The Devil's Dance: A major landmark in Uzbek literature

The Devil's Dance: A major landmark in Uzbek literature
Book Club: We weren't meant to read The Devil's Dance. Banned for 27 years, Hamid Ismailov's masterpiece is an account of a floral culture attempting to blossom under the iron fist of dictatorship. We haven't yet read his work in English, until now.
6 min read
14 December, 2022
The Devils’ Dance brings to life the extraordinary culture of 19th century Turkestan, a world of lavish poetry recitals, brutal polo matches, and a cosmopolitan and culturally diverse Islam rare [Tilted Axis Press]

The Devil’s Dance by Hamid Ismailov is the first major Uzbek novel to be translated into English.

It is an evocative lens into a world that is often overlooked and an intricate kaleidoscope of stories, history,  poetry, and human nature. Despite its fictitious premise, the characters and events are true to life from a bygone era.

Ismailov has chosen Abdulla Qodiriy, the real-life prominent Uzbek writer, as the main character of his novel. In 1937, the famous writer proclaimed that he would write a story so beautiful that all his other books would pale in comparison.

He planned to write the novel around the Hellenic woman, Oyxon, who became the wife of three khans. But in the winter of 1937, he was arrested during Stalin's Great Purge, eventually executed, and all his manuscripts burnt.

Thus Qodiriy's story fell into dreams and ashes. That is until Ismailov, Qodiriy's contemporary peer, chose him and his true and imagined stories for a new tale.

"Poetry exhibits its mellifluous voice throughout the novel as it is an inextricable thread of Uzbek tradition"

The story explores the psyche and imprisoned life of Qodiriy. We get an intimate glimpse into his life in prison and of his fellow prisoners, many of whom are also famed intellectuals.

At the same time, we delve into Qodiriy’s mind to unfold his creative process for writing his lost novel during his brief detention. Since it was never written, this part is artistic conjecture and fiction.

However, the characters that Qodiriy intended to produce were historical rulers and figures. Namely, Nasrullah Khan, Emir of Bukhara, and Madali Khan, Khan of Kokand, notorious critical players in Central Asian history who left behind ruthless legacies. It is, however, Oyxon, the one who had the unfortunate reality of being forced to marry the two khans, who play the most pivotal role in these two converging stories.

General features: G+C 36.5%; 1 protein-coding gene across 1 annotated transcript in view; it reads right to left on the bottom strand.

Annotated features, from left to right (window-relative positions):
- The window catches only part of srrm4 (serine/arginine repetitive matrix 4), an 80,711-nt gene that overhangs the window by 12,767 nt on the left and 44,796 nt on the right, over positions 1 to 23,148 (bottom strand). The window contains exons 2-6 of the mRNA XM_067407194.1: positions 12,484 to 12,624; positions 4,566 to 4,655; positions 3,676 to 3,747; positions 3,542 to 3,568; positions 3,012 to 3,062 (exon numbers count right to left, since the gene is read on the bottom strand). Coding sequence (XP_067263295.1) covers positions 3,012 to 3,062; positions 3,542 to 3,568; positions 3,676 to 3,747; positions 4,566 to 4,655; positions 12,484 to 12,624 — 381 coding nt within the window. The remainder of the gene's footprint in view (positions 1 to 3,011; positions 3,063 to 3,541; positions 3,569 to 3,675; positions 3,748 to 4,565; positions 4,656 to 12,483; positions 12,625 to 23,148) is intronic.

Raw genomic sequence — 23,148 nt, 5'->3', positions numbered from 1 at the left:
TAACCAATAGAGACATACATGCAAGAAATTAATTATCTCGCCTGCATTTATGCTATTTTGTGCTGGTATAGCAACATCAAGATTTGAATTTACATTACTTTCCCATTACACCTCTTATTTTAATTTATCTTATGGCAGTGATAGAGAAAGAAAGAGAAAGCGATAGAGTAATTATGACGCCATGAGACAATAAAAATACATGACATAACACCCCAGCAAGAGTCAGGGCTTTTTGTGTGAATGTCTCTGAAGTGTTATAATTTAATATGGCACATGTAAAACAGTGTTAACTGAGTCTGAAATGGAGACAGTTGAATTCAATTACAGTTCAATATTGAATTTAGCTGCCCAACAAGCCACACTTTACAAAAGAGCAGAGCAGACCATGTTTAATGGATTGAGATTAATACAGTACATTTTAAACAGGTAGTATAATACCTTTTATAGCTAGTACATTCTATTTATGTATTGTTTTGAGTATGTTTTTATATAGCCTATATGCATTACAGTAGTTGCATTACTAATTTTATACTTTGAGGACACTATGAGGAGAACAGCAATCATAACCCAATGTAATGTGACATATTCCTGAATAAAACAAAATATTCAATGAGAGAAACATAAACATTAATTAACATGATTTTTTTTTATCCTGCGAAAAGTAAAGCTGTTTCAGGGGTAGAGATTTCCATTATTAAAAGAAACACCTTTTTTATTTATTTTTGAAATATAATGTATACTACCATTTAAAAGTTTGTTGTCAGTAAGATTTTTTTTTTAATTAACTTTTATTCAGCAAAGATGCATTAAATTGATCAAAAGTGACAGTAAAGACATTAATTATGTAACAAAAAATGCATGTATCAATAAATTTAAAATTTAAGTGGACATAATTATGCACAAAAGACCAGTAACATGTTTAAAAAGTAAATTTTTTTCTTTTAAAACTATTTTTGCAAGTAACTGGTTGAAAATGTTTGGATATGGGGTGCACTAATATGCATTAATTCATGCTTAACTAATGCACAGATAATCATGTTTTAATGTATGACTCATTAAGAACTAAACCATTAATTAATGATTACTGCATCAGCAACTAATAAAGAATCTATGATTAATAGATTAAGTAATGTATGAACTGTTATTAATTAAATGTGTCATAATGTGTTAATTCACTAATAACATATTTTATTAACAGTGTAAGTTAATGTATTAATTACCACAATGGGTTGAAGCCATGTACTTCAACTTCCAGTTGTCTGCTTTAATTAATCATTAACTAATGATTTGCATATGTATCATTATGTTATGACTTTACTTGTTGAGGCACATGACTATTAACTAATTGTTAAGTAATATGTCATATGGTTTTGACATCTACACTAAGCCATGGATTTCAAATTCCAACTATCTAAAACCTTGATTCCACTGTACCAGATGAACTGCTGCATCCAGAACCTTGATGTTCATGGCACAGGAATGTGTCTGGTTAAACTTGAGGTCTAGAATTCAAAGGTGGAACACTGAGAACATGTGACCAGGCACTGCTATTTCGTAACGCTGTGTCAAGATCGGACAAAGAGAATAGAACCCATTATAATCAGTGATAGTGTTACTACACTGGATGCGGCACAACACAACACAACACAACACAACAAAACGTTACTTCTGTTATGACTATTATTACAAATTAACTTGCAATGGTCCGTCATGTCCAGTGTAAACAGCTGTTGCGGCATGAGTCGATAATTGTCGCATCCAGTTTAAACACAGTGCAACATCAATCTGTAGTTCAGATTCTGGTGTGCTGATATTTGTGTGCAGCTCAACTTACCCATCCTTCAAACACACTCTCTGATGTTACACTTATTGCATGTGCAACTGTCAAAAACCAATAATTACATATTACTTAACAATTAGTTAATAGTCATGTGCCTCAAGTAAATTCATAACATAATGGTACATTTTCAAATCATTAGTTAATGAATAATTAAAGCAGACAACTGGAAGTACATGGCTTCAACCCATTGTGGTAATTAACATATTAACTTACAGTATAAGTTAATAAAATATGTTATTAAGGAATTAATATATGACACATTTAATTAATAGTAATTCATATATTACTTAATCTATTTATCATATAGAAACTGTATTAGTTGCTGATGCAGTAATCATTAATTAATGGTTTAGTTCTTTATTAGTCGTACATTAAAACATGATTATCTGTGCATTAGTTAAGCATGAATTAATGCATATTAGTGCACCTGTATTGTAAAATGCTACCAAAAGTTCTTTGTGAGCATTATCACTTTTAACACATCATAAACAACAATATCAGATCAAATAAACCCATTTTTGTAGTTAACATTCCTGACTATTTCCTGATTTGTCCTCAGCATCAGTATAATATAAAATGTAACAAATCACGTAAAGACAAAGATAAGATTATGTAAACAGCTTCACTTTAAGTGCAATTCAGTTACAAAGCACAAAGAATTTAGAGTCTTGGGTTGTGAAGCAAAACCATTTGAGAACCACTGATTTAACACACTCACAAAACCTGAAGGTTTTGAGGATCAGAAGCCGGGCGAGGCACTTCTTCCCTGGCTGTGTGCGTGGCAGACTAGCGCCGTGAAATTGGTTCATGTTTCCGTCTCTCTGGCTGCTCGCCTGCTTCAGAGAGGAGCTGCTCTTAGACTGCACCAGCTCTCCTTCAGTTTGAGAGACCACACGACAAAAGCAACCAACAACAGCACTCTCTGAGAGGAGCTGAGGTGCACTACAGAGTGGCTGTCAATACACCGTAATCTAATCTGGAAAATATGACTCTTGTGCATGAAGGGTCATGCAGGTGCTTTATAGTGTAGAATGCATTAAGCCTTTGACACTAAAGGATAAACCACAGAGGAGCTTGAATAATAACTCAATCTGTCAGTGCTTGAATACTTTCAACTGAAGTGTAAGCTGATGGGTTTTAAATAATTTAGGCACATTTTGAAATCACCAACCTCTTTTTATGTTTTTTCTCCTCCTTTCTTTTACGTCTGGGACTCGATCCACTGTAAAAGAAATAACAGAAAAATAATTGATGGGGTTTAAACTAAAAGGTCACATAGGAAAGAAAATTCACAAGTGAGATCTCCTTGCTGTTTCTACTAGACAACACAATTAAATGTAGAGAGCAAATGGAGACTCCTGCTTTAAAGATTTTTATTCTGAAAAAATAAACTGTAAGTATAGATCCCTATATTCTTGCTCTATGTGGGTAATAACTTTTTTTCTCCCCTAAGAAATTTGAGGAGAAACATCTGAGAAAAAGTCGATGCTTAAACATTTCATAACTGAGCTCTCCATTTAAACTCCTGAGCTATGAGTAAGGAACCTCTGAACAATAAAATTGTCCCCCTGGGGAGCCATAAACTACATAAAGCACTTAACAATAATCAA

Ismailov resurrects them using Qodiriy's mind as a medium producing a delicate tapestry of interwoven ruminations and intrigue.

Despite the ostensibly improbable plights of the characters, the exchanges within Qodiriy's own life and heart, and the tragic stories of his characters echo our modern worlds.

Both Qodiriy and his heroine, Oyxon, suffer from the destruction wrought by the violence of avarice and war with inspiring forbearance. Such experiences are perennial heartaches even today.

Qodiriy's grim jailhouse backdrop with brutal interrogations and succession of executions is a stark contrast with the 19th-century palatial and volatile world of Oyxon.

Ismailov has tactfully managed to parallel and unite such disparate circumstances. Qodiriy’s arrest was under precarious pretences, and his ten-month-long internment resulted in him being another victim of Stalin's Great Purge, an effort to eliminate dissenting members of Stalin's communist party.

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Unsurprisingly, the claustrophobic and relentless conditions of prison life force Qodiriy to retreat within the inner recesses of his mind. Between the merciless beatings of Stalin's secret police and the discourses with other political prisoners suffering the same fate, we descend into Qodiriy's soliloquy.